This is a take on the Oxford interview process from someone who has gone through it several times now: initially as a terrified 17 year old interviewee, and subsequently as a mature, calm and enlightened (well, ish) interview shepherd. Working at interviews involves lots of practical to-ing and fro-ing, showing candidates to their rooms, making announcements about interview times, walking candidates to other colleges for later interviews, and organising fun social and ice breaking activities. It additionally, and perhaps more importantly, means being approachable, supportive and sympathetic for nervous applicants in a new, alien and pretty environment. Being at interviews as a post-interview survivor definitely helped me view the whole thing in a more objective, less I’m-not-clever-and-I’m-definitely-going-to-make-a-fool-of-myself light, so here are some reflections.
When preparing for your Oxford interview it can be easy to only focus on the actual academic interview, which is of course super important, but I think it’s crucial to remember that the actual time you are in an interview only makes up a small proportion of the overall time you are in Oxford. So as well as revising your personal statement and re-reading your submitted work for the zillionth time, it’s key to give at least a little bit of thought to the practical side of coming to Oxford for several days. For many of you it will be your first time away from home without anyone you know, for some of you your first time in the unique setting that is Oxford, perhaps even your first time in the UK. You’ll have to navigate yourself around the city and around colleges (it’s expected you’ll probably get a bit lost!) And you’ll be thrown together with lots of other equally nervous interviewees whose names/subjects applying for/home towns will probably all blur together in your brain. If you feel a bit daunted, that is natural, but remember that everyone will be in the same boat as you.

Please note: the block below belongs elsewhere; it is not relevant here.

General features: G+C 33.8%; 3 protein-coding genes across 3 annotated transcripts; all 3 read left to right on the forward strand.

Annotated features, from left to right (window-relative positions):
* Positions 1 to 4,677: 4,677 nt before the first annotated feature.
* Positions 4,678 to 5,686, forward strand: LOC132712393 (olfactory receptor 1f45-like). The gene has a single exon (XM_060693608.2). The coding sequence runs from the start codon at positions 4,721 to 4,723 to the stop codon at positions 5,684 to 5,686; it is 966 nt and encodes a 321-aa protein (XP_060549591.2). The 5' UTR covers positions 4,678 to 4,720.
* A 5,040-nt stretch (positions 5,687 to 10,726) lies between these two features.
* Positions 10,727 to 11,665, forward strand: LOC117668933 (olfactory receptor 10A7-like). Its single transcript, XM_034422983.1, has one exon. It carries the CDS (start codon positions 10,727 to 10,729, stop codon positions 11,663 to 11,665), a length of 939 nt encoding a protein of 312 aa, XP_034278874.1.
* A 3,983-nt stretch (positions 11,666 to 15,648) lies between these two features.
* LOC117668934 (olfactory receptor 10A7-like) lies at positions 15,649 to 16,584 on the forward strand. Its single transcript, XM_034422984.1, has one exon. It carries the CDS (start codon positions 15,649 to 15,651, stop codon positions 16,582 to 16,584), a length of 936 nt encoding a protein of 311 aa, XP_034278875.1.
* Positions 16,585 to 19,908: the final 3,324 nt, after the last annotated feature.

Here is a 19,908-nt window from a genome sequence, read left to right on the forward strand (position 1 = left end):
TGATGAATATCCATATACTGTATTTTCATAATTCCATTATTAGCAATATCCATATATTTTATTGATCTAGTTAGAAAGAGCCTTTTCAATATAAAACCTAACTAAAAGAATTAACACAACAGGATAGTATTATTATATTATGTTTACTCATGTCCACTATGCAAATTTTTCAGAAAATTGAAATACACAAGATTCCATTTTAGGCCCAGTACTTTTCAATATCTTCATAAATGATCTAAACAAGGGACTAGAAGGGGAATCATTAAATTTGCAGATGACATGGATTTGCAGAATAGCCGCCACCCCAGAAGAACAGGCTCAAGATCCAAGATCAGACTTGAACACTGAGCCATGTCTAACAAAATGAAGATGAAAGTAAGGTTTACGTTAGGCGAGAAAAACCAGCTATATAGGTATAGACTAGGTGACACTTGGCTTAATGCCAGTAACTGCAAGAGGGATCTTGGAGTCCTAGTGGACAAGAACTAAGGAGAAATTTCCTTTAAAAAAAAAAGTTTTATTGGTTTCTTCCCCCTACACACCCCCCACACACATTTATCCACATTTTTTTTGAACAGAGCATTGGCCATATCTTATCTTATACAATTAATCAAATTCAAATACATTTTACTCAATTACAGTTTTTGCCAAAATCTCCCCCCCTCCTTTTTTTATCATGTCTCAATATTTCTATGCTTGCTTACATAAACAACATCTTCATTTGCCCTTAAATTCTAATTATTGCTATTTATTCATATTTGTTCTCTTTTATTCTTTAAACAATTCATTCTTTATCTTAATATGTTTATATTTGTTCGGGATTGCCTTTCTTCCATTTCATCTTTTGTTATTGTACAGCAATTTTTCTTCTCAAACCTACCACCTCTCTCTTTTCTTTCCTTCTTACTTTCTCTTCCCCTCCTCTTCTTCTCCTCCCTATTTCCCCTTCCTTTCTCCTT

There is no one correct way to spend your free time at interviews. If you want to stay in your room and prepare, then that is fine. If you want to hang out in the waiting room or JCR (undergraduate common room) or get out and explore Oxford that is equally fine. Do what makes you feel most comfortable at ease and try not to be put off by what others are doing or saying. One thing I would definitely recommend, though, is trying to make the effort to go to college meals. It’s nice to socialise a bit, meet some new people and it stops you from being isolated and fixated solely upon your interviews. (And if that’s not sufficient incentive, it’s free food in an Oxford hall!)
My other main piece of advice is to make the most of the interview shepherds and college staff facilitating interviews. They are there to be of use to you! Bombard them with questions, get them to guide you to obscurely named rooms, quiz them on their own interviews. And if you’re a bit homesick, Oxford is too dark and cold in December, you think you completely messed up an interview, in short if you're not feeling too great, get them to get you a cup of tea and have a chat with them. Interview shepherds have been trained in the welfare side of things, and crucially have been through exactly what you're going through so will understand where you're coming from. At the end of the day we are here for you guys, and want to help in any capacity we can to make what can be a strange and stressful experience that bit easier!